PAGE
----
For the Dallas Stars and Marty Turco the 2008-09 season is one they would all like to forget. For Turco in particular who posted a 2.81 GAA and .898 save percentage, both the worst of his thus far stellar career. However, in all fairness to Turco he did face 1,993 shots, by far the most he had ever faced in a single season.
This season is going to be a huge season for Turco in a lot of ways. The big four year extension he signed back in the '05-'06 season will be expiring at the end of this season. Dallas has a fair amount of talent in their goaltending prospects and Alex Auld is a more than capable back up. We saw last year that Matt Clime has the potential to play at the NHL and with a little more experience will be ready in about a season or so. Highly touted prospect Richard Bachman is no more than a couple seasons away from making the jump to the NHL as well. And Tyler Beskorowany was impressive during the preseason before making the trip back to the juniors.
After the jump we will take a look how Turco compared to other NHL goalies in his situation, playing in more than 65 games.
#35 / Goalie / Dallas Stars
Aug 13, 1975
As a goaltender in hockey the microscope is always on you. No matter how well you play from one game to the next, if you let in that soft goal that cost your team a game, you can be sure the media will not let you forget about it.
Thankfully more Stars fans, Turco hasn't had very many of those moments. Sure he likes to stray from the net every now and then to make sure we are all paying attention at home, but a majority of the time he makes the right play and helps his team in the process. This is what makes him such a valuable asset. This season probably more than ever before, he is going to have to prove he isn't just a stellar regular season goalie, but that he can win into May and June. I can't recall a time in his career where there has more pressure on him going into a season.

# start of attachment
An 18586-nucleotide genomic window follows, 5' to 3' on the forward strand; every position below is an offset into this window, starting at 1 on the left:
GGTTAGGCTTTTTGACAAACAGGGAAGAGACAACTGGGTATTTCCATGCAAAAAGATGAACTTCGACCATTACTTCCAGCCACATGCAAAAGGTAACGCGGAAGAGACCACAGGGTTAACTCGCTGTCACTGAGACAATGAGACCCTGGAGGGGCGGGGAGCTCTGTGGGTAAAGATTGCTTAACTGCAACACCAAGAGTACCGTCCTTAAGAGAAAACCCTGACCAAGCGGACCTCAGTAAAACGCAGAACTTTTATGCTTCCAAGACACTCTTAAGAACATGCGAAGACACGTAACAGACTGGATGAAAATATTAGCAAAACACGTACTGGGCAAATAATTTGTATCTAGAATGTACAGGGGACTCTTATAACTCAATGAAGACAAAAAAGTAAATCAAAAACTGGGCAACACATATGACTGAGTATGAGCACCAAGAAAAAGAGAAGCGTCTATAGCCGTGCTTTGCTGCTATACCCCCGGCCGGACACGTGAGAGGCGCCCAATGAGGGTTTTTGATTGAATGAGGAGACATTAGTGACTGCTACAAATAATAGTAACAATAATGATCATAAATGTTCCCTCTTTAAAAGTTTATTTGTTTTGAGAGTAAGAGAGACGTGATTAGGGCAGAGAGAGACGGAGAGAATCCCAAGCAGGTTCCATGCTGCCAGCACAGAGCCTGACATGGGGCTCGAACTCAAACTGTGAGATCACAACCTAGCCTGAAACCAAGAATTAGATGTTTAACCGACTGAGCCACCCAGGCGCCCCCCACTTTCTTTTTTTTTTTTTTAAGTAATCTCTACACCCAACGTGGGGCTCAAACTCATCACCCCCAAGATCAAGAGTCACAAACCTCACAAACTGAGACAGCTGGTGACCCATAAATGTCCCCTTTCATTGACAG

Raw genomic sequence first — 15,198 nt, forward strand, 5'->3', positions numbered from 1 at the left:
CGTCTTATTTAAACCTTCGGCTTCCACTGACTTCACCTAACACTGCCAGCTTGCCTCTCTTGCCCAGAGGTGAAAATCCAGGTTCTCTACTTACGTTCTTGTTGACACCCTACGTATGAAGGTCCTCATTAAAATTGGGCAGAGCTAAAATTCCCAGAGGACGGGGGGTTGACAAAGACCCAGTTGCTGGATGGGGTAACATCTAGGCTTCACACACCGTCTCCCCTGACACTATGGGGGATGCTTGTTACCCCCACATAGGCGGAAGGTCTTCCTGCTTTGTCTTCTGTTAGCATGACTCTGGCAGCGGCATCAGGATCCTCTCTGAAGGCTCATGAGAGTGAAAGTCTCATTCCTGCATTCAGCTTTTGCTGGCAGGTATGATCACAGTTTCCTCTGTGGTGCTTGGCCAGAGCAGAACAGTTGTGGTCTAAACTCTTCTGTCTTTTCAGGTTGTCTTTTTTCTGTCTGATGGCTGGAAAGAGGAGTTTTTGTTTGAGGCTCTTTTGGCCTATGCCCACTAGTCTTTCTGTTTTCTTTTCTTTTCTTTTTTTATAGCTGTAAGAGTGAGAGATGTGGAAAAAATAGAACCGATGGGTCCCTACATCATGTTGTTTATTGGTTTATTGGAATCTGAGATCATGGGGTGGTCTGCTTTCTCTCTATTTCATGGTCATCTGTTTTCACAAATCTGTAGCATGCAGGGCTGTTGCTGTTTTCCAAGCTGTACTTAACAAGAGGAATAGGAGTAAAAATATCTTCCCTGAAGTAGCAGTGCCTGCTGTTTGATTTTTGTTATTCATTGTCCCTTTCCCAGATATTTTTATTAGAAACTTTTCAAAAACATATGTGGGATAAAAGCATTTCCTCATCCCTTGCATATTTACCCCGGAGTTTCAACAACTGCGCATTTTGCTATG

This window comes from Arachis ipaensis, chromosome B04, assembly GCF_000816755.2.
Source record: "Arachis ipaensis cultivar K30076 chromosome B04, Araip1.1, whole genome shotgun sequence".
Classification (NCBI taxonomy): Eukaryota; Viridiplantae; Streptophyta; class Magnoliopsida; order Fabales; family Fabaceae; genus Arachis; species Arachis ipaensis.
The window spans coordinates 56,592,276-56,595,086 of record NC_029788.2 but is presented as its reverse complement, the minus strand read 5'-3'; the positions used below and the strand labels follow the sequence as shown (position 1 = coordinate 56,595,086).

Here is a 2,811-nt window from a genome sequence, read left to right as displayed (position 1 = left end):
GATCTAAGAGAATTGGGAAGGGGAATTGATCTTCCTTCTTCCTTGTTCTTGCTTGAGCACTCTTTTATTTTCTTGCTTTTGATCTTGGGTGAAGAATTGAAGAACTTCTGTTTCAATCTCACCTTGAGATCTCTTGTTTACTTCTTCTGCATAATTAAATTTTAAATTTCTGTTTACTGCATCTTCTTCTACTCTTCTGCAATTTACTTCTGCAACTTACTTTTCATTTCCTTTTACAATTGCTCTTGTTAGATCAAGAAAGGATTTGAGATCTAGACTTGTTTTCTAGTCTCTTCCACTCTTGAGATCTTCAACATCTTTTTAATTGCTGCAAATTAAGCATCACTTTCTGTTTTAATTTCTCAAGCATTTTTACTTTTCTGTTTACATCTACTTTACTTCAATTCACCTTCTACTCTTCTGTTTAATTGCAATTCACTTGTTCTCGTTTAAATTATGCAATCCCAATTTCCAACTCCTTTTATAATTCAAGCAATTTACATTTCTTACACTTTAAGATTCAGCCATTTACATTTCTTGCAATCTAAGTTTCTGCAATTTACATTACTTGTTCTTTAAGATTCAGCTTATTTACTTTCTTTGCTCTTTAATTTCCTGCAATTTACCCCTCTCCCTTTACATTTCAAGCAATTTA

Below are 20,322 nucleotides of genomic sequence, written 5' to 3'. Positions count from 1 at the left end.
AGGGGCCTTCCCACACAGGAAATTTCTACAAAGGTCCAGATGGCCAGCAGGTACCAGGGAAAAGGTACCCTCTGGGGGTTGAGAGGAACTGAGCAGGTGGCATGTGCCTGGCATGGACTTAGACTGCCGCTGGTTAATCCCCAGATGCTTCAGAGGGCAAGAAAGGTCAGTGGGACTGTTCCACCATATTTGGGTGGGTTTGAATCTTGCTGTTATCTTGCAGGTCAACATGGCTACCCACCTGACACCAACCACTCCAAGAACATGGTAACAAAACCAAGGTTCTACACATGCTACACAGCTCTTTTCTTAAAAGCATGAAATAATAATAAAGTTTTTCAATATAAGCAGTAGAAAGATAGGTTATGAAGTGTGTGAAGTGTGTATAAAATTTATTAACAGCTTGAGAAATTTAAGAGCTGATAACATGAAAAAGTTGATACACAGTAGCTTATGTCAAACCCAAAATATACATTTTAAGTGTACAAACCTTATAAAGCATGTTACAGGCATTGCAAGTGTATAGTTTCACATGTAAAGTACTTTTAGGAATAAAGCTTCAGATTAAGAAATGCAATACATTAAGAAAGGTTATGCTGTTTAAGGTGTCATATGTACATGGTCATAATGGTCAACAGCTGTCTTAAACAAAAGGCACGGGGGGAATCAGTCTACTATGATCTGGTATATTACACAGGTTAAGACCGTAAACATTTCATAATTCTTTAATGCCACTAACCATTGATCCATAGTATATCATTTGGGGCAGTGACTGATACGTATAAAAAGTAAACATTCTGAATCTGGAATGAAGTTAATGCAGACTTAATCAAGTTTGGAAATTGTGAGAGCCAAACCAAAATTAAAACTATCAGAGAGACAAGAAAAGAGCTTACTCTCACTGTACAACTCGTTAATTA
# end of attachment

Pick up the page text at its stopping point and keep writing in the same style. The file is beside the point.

In 2002-03 Turco had his best season statistically as a Dallas Star. He posted a stingy 1.72 GAA and stopped a bulky 93.2% of shots that came his way. That season he only played in 55 games. Veteran Ron Tugnutt played behind him and was able to play well in 31 games (some relief appearances) behind Turco allowing him to remain "fresh" throughout the season.
Let's face it Turco isn't getting any younger and isn't going to be able to play effectively throughout the marathon that is an NHL season if he starts more than 60 games.
|2008 - Marty Turco||74||4327||33||31||10||8||203||2.81||1993||1790||.898||3|
Last year Mikka Kiprusoff led the NHL in games played with 76. He also finished 32nd in GAA (2.84) and save percentage (.903).
If you look at Boston netminder Tim Thomas, who only started 54 games last year, it is no coincidence that he led all NHL goaltenders in GAA (2.10) and save percentage (.933) and went on to win the Vezina Trophy as the NHL's best goalie. Clearly there is a correlation between NHL goaltenders who start less than 60 games and having a very successful season.
Enter Alex Auld. This journeyman goaltender is more than capable of starting 25-30 games this year, significantly lightening the load for Turco. It was no secret last year that the team had zero confidence in Tobias Stephan which forced Turco to appear in 74 games, second only to the aforementioned Kiprusoff. If Turco falters during the season, expect Marc Crawford to maybe give Auld few more starts. Crawford has been one of those coaches that keeps his goalies on a somewhat short leash.
The time for Marty to prove he is worthy of another extension is now. Anything less than a deep run in the playoffs, in my opinion, and 2009-10 will be his last year in Dallas.